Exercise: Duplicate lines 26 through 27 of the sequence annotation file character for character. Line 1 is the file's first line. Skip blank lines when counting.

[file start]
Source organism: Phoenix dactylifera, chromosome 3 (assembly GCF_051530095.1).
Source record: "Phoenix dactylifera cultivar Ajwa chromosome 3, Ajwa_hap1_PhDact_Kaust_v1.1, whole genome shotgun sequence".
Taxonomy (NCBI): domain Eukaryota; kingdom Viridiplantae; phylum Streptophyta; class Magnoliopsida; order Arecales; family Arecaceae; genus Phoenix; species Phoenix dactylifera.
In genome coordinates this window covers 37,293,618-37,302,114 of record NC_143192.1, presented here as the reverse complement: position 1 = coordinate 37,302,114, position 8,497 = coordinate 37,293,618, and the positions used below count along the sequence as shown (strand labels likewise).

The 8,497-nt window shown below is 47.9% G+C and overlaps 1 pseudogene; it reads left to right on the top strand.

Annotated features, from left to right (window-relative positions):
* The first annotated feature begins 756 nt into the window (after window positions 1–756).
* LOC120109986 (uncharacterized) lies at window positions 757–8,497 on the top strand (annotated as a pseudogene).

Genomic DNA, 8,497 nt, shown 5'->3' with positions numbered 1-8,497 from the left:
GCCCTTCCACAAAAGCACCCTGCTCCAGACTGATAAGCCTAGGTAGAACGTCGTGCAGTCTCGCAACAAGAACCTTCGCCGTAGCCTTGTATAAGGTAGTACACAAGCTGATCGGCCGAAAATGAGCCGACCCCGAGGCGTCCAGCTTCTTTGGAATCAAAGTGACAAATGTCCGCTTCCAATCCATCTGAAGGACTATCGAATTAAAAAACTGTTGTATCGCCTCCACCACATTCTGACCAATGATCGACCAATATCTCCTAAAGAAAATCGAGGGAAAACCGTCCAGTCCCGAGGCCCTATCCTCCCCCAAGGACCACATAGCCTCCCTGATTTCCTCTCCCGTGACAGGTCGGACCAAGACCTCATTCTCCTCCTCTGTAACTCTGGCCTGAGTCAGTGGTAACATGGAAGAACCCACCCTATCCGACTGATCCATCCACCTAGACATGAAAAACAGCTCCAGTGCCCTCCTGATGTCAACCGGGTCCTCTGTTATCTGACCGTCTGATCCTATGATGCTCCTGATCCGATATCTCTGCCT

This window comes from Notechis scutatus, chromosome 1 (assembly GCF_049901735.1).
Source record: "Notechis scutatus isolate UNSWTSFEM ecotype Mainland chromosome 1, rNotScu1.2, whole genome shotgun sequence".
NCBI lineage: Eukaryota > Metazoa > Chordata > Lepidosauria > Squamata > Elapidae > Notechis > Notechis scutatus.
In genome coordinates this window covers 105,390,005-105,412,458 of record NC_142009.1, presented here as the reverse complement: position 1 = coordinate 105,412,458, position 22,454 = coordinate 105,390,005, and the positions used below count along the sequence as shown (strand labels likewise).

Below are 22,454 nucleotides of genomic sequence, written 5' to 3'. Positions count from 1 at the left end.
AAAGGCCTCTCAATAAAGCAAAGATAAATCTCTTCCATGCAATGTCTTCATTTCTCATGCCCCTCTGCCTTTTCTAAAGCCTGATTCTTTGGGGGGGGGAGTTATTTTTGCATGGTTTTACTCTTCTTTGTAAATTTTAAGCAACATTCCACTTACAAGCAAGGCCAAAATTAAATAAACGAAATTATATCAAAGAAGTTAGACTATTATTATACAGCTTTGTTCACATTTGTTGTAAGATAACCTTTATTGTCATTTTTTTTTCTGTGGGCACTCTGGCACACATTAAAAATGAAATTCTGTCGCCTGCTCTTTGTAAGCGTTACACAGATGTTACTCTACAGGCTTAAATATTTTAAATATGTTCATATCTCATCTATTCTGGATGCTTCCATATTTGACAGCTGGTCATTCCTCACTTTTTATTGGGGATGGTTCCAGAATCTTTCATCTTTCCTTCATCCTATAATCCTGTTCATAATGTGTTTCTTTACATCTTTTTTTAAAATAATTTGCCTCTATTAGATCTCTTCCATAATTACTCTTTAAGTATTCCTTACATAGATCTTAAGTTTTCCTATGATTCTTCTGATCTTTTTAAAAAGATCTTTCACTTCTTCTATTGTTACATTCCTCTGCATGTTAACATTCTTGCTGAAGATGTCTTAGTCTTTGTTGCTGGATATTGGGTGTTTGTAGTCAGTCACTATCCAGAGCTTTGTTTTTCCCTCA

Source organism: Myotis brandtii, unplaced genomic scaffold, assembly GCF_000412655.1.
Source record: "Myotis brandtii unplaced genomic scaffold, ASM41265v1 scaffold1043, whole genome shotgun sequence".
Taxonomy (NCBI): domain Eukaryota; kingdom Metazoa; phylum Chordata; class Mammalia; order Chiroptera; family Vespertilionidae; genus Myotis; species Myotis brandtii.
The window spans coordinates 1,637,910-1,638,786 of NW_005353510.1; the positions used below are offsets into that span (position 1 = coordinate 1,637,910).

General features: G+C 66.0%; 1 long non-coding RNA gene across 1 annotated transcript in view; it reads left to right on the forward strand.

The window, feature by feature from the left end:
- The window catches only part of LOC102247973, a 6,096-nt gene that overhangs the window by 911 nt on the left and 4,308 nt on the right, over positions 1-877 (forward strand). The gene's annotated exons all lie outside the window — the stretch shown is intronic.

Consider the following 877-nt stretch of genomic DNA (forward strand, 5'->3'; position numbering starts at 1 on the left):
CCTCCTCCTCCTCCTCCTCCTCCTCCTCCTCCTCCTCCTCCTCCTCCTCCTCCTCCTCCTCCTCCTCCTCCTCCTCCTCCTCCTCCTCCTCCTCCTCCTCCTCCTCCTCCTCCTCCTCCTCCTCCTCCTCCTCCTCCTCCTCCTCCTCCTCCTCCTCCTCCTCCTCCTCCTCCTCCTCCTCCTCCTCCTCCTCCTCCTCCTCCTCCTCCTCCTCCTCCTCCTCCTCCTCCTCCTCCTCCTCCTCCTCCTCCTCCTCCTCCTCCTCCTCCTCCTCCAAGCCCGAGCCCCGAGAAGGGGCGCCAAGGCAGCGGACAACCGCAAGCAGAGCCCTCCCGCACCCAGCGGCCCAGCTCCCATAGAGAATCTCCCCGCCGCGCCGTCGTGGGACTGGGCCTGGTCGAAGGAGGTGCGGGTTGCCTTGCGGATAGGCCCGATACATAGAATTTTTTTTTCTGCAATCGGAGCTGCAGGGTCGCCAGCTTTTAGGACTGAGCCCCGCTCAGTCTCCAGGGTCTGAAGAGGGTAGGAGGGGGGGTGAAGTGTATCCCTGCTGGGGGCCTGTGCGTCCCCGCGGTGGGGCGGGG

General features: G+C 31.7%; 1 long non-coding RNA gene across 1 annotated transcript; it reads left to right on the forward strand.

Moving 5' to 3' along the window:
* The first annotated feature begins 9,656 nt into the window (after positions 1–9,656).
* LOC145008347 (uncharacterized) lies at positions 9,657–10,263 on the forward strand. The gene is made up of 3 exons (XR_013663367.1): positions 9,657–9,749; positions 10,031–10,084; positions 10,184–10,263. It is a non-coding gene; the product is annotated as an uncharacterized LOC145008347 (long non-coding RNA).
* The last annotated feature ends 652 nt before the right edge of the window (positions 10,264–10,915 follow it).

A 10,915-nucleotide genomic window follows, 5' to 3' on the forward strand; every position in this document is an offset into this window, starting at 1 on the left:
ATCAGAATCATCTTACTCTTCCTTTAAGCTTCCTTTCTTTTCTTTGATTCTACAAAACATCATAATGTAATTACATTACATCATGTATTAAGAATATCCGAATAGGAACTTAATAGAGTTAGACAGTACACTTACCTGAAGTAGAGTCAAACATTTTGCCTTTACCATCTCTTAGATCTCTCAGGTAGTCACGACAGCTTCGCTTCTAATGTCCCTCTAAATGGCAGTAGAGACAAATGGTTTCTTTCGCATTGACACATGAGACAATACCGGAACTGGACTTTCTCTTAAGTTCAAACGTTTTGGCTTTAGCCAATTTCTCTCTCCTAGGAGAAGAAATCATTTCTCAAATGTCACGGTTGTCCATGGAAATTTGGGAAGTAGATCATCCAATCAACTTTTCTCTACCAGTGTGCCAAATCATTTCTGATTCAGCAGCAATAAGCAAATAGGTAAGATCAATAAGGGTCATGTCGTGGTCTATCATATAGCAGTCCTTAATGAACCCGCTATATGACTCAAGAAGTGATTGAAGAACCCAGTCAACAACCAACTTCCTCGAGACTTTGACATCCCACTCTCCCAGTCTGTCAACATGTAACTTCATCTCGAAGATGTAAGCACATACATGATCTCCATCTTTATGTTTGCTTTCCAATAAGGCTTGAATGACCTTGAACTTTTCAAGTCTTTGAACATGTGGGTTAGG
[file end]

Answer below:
General features: G+C 31.7%; 1 long non-coding RNA gene across 1 annotated transcript; it reads left to right on the forward strand.

Moving 5' to 3' along the window: